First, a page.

The Santa shooter was on his way to Canada before his plans went awry, authorities say. And the Christmas Eve Santa massacre was not something that Santa shooter Bruce Pardo came up with on the spur of the moment as an act of revenge against his former wife and in-laws. As more information is gathered about Bruce Pardo, the Christmas Eve Santa shooter, police in Covina, California, are finding that the 45-year-old mild-mannered divorced ex-husband of Sylvia Pardo calmly calculated, organized, and methodically carried out a plan of mass murder that would include his ex-wife. Bruce Pardo did not suddenly snap. The Christmas Eve massacre was one of premeditated deliberation.
Premeditated Mass Murder
It is unknown if Pardo knew of the tradition at the Ortega home (Pardo’s in-laws) of a neighbor showing up in a Santa suit at their annual Christmas Eve party. Since he had been married to Sylvia Pardo for nearly two years, it is safe to assume that he did. According to the Seattle Times and other news sources, Pardo, forearmed with that information and four guns, appeared on the doorstep of Joseph and Alicia Ortega’s home. When an 8-year-old child answered the door, he shot her in the face, then began firing indiscriminately into the gathering of 25 people.
Another indicator that Pardo had planned his attack well in advance was the homemade device he disguised as a present and carried to the door with him. Authorities, working on information gathered at the scene and through eyewitness accounts, say that Pardo stepped into the house after creating initial panic and began to coldly choose his targets. Police believe his intended targets were shot execution style and, when he accomplished that task, Pardo used the homemade device to douse the house in an accelerant.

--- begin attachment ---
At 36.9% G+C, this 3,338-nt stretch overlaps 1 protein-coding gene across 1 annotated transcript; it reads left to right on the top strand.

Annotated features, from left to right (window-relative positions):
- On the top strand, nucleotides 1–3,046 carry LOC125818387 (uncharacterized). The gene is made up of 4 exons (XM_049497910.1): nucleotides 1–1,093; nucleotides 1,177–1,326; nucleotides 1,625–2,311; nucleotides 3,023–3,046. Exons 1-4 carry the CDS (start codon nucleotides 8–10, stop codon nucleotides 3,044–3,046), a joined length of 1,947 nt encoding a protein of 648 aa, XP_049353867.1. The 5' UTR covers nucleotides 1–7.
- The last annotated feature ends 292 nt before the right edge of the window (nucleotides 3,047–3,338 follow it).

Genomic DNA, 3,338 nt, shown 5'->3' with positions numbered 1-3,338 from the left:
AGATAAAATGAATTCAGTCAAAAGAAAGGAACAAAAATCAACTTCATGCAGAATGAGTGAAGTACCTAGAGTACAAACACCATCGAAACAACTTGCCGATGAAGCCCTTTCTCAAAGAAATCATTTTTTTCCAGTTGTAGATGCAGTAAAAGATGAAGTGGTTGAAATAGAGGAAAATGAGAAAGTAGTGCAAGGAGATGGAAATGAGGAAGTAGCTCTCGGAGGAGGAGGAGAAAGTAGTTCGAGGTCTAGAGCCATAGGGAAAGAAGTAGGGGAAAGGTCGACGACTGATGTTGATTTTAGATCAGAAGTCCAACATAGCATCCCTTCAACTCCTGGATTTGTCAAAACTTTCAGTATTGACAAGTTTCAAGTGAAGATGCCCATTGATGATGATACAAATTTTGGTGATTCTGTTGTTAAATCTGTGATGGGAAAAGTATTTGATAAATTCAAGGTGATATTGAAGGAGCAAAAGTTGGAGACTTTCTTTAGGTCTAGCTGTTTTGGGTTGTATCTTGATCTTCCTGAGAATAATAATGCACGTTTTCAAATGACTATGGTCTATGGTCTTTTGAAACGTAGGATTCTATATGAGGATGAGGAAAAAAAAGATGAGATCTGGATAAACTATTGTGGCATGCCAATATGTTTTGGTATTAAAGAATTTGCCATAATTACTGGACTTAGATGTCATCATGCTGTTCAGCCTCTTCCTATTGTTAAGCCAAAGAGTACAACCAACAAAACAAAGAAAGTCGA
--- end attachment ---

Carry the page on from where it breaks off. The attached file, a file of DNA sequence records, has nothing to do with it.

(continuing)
Initial reports from the scene related that Pardo had taken off his Santa suit before driving away from the house he set ablaze. It is now known that the explosion that started the house fire also caught Pardo’s Santa suit on fire, melting parts of the suit into his skin, precipitating the removal.
Police found Bruce Pardo’s dead body early Christmas morning. Pardo had shot himself in the head at his brother’s house 25 miles from the scene of the Christmas Eve massacre. From the body, the police were able to ascertain that Pardo had been burned badly from the accelerant and the subsequent fire, the pain from which may have precipitated the decision to shoot himself.
On the body, police found $17,000 strapped to Pardo’s legs and inside a girdle around his waist. Police also discovered that Bruce Pardo had booked an airline flight to Canada scheduled to depart on Christmas morning.
It is uncertain what caused Bruce Pardo to change his plans to escape to Canada and commit suicide. An attack of conscience? The severe pain he had to be feeling from the burns received from setting his in-laws house abaze and/or the pieces of Santa suit embedded in his flesh? Neither? Something fathomable only to Bruce Pardo?
But a spur of the moment revenge plan this was not. If Bruce Pardo snapped, it was sometime before he manufactured his accelerant-spraying device, sometime before he loaded the four guns (all of which were discovered empty later) and donned the Santa suit, sometime before he booked the flight to Canada.
And it was sometime before he decided to rig his rental vehicle to explode. Police located Pardo’s vehicle in Sylmar and a bomb squad was brought in to dismantle an improvised explosive device. Using part of his Santa suit, Pardo disguised the explosive device, which detonated as police were attempting to disarm it. Although there was ammunition in the car, the explosion harmed no one.
Christmas Eve Massacre: The Trigger